It only gets worse from there. The methodology they used is really bizarre. Their data are from a Google Street View car equipped with a methane sensor which was driven around 7 ammonia fertilizer plants (to be more environmentally conscious a lot of industry switched from coal to natural gas) in a period from late 2015 and to mid 2016 using factory settings. The sensors were never calibrated. I can't even be convicted of a speeding ticket using equipment that was never calibrated but the authors not only do it, they do it and claim all EPA experts are wrong but a guy with a degree in digital signal processing who is paid to promote wind energy is smarter than atmospheric scientists about what is really happening. 

GIF created by University of Texas

You can bet if the readings showed lower readings than EPA experts find this paper would never have seen the light of day, instead they have created an obvious confounder and are even paying to promote it.

The atmospheric equivalent of 'chemicals in breast milk' claims - or King Arthur

This is where it's really clunky: in order to get their dramatic claim, they created a Bayesian analysis with no baseline. The strange non-informative prior that was never fixed is just glossed over and their target audience is expected to accept it, the same way you can accept King Arthur was real and got handed a magical sword if you accept Geoffrey of Monmouth writing that King Arthur was real and base everything on that.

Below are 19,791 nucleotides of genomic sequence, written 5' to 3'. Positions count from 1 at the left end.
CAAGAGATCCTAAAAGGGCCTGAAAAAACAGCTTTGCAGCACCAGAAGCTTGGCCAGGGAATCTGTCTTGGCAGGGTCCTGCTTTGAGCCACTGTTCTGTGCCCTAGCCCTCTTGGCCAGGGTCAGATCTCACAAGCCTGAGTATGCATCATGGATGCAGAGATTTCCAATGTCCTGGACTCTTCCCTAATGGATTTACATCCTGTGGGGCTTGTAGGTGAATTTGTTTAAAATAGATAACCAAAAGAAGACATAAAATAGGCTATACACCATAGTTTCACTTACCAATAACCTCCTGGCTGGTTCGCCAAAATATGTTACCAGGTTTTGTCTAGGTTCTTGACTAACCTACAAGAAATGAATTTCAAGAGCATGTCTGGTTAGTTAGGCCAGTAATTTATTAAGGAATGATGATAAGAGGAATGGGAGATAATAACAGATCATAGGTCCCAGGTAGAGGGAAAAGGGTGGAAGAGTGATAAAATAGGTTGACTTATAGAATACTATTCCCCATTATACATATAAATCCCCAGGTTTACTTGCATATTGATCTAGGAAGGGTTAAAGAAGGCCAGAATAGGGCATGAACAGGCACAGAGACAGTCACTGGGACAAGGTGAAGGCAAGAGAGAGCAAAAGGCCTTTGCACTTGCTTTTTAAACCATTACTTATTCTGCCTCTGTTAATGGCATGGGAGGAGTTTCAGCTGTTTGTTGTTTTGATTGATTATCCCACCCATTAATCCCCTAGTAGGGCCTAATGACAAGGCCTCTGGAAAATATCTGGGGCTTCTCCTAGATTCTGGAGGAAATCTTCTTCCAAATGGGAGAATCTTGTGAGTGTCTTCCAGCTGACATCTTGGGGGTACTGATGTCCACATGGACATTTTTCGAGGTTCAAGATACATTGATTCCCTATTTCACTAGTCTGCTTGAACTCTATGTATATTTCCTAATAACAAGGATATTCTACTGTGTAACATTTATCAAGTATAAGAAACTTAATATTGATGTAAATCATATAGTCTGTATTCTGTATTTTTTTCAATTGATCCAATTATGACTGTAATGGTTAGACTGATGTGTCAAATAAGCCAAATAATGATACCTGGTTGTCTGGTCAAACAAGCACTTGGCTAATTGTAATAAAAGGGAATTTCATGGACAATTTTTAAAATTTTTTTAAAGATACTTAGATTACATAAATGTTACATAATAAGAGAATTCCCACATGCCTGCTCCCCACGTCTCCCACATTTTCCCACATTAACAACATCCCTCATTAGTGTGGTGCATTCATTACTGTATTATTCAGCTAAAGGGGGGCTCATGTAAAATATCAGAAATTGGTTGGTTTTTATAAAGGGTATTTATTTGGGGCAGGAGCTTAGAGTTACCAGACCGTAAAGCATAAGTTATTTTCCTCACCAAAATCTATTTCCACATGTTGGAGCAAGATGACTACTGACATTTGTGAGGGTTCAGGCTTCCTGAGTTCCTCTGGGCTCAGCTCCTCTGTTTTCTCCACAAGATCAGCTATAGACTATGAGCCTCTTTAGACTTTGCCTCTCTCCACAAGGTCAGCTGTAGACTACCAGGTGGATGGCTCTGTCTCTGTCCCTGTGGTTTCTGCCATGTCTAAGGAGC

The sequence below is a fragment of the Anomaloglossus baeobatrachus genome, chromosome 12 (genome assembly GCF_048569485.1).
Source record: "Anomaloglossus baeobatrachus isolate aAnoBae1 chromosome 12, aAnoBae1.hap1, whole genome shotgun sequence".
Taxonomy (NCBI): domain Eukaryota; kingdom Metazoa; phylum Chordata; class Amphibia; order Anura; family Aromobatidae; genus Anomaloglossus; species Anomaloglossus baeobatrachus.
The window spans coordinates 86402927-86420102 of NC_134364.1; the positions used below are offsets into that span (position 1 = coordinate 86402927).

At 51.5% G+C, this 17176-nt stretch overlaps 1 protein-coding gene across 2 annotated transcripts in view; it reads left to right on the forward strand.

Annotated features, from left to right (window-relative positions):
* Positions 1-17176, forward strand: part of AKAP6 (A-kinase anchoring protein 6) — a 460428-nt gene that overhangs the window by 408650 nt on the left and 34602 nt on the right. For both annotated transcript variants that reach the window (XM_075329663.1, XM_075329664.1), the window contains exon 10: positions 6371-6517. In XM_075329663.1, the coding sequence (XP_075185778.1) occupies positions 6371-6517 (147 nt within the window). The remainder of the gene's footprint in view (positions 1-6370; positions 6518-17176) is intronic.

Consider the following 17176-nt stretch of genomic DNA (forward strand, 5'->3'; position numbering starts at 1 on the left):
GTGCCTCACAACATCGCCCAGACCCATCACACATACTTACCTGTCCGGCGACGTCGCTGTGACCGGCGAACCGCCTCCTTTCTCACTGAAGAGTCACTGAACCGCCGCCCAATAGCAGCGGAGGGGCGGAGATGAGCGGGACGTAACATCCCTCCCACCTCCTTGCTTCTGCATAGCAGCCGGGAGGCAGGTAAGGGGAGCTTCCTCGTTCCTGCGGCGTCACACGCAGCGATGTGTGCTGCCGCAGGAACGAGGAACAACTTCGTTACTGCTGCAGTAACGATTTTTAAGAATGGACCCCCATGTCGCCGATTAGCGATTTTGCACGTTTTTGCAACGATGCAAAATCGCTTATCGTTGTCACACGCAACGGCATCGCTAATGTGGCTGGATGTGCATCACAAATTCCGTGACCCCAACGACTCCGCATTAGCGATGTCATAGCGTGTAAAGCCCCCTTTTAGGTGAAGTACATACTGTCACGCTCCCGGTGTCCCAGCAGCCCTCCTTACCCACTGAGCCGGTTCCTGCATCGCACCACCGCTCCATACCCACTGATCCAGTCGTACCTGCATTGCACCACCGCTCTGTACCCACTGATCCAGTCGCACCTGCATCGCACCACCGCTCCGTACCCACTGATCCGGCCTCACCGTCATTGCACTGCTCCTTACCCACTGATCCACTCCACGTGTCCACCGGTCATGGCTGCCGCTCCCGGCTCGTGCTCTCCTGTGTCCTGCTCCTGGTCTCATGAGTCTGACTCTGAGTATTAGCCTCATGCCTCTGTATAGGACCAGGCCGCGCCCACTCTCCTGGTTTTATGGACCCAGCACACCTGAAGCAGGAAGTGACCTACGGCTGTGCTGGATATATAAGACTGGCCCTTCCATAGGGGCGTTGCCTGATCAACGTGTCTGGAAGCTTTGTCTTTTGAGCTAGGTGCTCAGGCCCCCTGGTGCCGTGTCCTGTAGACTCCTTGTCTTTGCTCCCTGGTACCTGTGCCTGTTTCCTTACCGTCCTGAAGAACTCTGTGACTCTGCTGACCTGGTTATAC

Statistically, a noninformative prior is fine if you use it as a placeholder to get an analysis going started, any data model can be started with something simple, but you just can't take them seriously. Yet the authors stop taking statistics and the audience seriously right there, 
Same thing for the data model (the “likelihood”), for that matter: it often makes sense to start with something simple and conventional and then go from there.

So, in that sense, noninformative priors are no big deal, they’re just a way to get started. Just don’t take them too seriously. They do take it seriously even though they seem to know they have a dataset with weak external information, sparse data and weak prior information.  And their work does not add up in its purpose. EDF hates farmers, so they want to say agriculture is worse than EPA says, but their own data debunk it. If fertilizer plants are losing 0.34 percent of their input methane, that's still around 30 percent better than gas-powered electric plants. And those gas powered electric plants are what have caused American greenhouse gas emissions from energy to plummet.

Scientists set out to falsify their own hypothesis, as do statistics experts. Activists instead eliminate anything that won't allow them to reach the conclusion they set out to create. No wonder statisticians think so little of most papers that claim to be statistically valid.

This would never have gotten published in a statistical journal so we have to assume this journal does light "editorial review" ('this looks like data') rather than real peer review because there is no way people who knew what they were looking at would've allowed them to converge on a statistical result where the accuracy of the basis information is unknown.